Emerging technology is seismic shift
Las Vegas—More than 170 million new cars with some level of connectivity will be in circulation in the U.S. by 2025. That figure comes from Frost & Sullivan Research & Consulting, which presented data at a seminar at AAPEX, “Trends in Emerging Technologies: Industry Plans and Consumer Reactions,” discussing the market drivers behind technology in modern vehicles and how the industry is planning for the future.
Connected cars and data monetization
Kumar Saha, research director at Frost & Sullivan, said the purpose of connected cars is ultimately to “transmit data,” which will eventually become “currency.”
“Connectivity enables visibility,” Saha said. “Fleet managers and technicians will be able to see what’s going on with a vehicle while it’s still on the road. As the industry evolves past the ICE (internal combustion engine), and hard part failures become less common, data will be monetized.”
Trouble codes that surface while a vehicle is in operation will automatically get transmitted to a shop — Cummins, for instance, is introducing those capabilities in their trucks already, Saha said — and shops will be able to do remote updates, diagnostics and message consumers about needed service or repair via onboard messaging systems.
“We’re constantly giving away our privacy for convenience,” Saha said. “We do it with smartphones, computers and social media, so cars aren’t going to be any different. The real question becomes who owns the data?”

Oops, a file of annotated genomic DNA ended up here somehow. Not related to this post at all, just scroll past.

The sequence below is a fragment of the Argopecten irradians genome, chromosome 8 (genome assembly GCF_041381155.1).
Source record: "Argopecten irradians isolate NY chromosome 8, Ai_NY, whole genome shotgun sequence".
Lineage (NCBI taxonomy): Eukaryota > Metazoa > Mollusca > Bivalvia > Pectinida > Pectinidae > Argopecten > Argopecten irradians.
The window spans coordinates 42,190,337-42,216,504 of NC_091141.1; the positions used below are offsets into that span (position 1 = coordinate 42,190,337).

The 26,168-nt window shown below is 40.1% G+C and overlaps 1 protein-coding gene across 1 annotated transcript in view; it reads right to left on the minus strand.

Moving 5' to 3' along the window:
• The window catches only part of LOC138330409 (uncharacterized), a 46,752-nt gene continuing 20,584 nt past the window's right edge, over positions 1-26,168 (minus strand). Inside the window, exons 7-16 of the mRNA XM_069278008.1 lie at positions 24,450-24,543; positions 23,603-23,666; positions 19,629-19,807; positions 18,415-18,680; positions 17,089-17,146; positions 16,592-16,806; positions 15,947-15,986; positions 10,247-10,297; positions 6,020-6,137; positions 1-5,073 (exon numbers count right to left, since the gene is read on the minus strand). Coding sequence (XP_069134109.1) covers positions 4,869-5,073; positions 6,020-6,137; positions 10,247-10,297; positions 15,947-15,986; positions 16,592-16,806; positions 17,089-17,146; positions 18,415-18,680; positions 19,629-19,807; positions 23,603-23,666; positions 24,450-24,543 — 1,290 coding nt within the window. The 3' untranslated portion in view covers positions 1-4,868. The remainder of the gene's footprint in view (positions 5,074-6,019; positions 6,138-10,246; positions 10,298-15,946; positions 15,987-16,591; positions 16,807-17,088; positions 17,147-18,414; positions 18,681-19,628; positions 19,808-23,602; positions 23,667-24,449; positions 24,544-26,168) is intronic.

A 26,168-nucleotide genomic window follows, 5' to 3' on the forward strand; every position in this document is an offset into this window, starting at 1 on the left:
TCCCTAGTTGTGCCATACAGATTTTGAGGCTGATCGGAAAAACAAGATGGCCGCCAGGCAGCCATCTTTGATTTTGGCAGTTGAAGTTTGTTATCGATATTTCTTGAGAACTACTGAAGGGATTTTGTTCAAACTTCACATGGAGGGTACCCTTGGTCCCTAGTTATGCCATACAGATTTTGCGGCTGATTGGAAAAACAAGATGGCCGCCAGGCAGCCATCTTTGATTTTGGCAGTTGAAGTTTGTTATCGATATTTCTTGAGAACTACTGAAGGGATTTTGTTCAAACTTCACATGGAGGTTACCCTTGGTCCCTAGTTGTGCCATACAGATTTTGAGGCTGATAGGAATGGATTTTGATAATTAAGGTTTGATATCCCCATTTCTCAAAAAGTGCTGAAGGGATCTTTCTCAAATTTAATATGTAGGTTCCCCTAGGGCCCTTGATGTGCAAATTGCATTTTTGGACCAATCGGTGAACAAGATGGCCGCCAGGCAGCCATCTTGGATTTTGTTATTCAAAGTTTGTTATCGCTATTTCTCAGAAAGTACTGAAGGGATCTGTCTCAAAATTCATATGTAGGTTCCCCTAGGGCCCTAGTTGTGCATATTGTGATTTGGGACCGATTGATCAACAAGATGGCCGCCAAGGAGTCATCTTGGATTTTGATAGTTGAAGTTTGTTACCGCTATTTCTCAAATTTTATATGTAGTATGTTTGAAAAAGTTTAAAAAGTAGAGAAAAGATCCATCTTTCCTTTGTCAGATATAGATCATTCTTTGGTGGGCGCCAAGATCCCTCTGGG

New data systems that include ADAS, infotainment and telematics on connected cars have information that can be harvested.
“What we’re seeing OEMs do is work data harvesting and data usage into the contracts of new car sales,” Phil Atkins, director of strategic research and planning for AASA, said, “so they’re better able to communicate service recommendations with consumers.”
Saha added that feature upgrades and cybersecurity information will likely be held captive by OEs, but operational information, as it relates to gaining diagnostic and safety information to repair a vehicle so it’s safe, will be covered under the “Right to Repair” act.
EVs and autonomous vehicles gain and lose ground
Millennials have been the main drivers of demand for in-car technology, with 69 percent of those surveyed saying they “put a lot of thought into the tech features they want in a vehicle.” Only 44 percent and 49 percent of Gen Xers and Boomers, respectively, said the same thing. Karl Brauer, executive publisher at Autotrader and Kelley Blue Book, added that the evolving landscape of car subscriptions are a result of consumers, particularly Millennials, push for fluid choices in the newest make and models with the most advanced technology.
“Consumers have shown they like the idea of being able to get the newest makes and models without bearing the full cost of car ownership,” Brauer said. “Lowering ownership costs is the driver behind car sharing, subscriptions and the rising interest in electric vehicles (EVs).”
According to an AASA report, EV service and repair will be a $1 billion industry by 2025. As the charging infrastructure and battery technology increases, reducing “range anxiety,” so too will consumers interest in EVs.
“The cost of an electric car is primarily driven by the battery,” Saha said. “Right now, we’re seeing the highest consumer interest in mild hybrids — where the ICE still assists in powering the vehicle and battery — and the cost for battery replacement stands at about $1,500. But, by 2023, EVs are forecasted to be widely adopted as they achieve mass market pricing.”
Atkins added that, while increased adoption of EVs by consumers will lower parts consumption from the traditional ICE, EV parts and service will likely cost more even though hard part failures may drop.
Where EVs have gained popularity, autonomous vehicles have backslid due to negative nationally publicized incidents in 2017, Brauer said.